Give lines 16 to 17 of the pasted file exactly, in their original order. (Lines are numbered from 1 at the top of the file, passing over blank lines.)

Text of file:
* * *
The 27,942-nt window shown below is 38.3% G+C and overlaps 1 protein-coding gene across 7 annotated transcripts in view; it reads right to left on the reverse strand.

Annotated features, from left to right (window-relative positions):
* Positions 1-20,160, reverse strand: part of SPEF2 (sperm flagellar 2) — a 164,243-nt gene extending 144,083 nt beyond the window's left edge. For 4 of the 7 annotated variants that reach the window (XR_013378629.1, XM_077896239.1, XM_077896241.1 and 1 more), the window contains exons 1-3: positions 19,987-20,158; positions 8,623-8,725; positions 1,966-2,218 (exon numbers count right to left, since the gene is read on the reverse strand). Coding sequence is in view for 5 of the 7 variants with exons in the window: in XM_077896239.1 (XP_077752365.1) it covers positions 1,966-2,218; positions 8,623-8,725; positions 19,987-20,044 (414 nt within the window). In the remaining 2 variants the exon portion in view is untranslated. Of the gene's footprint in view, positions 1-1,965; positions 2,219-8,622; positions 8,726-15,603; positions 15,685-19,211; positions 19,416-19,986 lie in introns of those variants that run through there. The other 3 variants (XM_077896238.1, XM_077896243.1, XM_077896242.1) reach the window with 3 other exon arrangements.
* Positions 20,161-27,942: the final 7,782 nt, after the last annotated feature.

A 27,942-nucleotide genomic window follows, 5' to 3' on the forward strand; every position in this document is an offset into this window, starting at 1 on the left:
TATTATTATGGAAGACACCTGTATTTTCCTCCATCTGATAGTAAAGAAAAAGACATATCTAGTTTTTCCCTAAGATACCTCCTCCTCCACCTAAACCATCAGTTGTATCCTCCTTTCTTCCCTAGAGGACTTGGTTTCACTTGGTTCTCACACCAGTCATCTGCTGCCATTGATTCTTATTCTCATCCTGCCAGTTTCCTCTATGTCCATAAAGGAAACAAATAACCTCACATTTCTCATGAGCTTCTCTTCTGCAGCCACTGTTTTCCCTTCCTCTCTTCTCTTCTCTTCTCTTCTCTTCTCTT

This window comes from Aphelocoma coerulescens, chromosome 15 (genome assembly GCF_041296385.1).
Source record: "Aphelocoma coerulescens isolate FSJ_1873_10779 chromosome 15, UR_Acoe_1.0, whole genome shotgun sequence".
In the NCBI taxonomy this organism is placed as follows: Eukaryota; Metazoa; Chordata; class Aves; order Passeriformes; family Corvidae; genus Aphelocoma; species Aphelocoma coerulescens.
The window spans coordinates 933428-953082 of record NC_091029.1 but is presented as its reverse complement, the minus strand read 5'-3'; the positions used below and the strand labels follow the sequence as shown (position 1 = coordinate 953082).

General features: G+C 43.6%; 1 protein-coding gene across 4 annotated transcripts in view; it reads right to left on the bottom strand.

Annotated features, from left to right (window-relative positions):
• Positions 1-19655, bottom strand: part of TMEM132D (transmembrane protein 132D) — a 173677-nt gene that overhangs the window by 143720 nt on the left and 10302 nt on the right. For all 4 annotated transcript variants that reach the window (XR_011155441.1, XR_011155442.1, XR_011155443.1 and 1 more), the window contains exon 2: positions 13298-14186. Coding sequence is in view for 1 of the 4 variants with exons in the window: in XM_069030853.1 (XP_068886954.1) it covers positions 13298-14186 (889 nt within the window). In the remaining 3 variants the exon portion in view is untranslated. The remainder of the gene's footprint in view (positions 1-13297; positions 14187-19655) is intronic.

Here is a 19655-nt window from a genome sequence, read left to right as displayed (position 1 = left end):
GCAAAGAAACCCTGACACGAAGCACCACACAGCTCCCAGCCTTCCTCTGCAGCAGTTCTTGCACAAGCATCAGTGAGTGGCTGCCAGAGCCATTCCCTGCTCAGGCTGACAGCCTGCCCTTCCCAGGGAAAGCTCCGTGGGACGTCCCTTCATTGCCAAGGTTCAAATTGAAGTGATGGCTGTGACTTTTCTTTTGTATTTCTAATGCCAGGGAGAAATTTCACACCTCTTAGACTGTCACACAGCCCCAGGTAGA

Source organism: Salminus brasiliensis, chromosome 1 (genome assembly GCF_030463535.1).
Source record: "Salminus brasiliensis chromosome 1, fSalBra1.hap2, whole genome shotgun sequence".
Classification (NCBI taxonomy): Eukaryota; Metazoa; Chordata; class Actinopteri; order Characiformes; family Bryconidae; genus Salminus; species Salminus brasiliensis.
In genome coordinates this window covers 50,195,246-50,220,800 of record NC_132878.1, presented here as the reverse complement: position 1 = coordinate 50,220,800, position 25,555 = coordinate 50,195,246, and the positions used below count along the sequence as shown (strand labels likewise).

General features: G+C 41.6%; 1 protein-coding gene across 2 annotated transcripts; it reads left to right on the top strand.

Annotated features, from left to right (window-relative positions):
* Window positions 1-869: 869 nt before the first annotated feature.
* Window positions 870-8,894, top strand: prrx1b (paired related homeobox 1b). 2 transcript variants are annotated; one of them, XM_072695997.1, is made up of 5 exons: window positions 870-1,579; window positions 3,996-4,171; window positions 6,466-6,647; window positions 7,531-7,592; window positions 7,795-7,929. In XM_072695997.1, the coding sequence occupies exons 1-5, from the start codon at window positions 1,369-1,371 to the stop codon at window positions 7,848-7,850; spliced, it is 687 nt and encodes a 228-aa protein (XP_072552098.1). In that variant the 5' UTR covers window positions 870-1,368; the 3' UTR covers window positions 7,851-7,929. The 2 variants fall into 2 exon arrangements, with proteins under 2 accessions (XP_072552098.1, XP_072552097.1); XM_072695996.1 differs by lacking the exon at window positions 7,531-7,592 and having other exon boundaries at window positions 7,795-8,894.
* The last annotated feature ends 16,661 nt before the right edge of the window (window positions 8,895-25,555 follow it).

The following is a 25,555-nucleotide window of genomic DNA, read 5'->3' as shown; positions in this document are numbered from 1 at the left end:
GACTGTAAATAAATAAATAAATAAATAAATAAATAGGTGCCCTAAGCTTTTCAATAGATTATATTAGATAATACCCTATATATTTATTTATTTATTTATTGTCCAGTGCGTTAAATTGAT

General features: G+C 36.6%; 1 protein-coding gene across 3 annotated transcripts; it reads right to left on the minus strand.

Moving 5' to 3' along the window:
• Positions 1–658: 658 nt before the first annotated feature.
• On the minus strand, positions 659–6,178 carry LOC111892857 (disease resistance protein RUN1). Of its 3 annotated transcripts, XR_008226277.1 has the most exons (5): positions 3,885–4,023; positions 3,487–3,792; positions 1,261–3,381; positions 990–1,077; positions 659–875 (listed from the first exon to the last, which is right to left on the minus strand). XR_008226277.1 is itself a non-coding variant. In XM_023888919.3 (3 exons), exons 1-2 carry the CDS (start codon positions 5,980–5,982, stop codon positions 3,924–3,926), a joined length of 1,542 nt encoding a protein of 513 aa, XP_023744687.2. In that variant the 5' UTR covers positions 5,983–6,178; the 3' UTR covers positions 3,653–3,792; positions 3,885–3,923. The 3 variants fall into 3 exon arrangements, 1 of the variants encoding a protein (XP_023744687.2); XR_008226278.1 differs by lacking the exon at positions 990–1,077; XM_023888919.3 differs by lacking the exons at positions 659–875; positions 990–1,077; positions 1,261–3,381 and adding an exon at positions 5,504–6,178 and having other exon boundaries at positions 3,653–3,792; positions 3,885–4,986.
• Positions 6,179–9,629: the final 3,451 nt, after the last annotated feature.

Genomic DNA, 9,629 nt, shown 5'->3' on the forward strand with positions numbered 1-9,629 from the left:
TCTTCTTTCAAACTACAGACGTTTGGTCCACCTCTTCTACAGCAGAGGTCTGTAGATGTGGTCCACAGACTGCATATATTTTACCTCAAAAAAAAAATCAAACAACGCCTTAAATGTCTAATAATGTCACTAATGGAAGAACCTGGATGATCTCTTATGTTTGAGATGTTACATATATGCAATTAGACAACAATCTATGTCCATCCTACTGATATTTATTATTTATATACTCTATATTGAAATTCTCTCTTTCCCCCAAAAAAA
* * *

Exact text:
Source organism: Salminus brasiliensis, chromosome 1 (genome assembly GCF_030463535.1).
Source record: "Salminus brasiliensis chromosome 1, fSalBra1.hap2, whole genome shotgun sequence".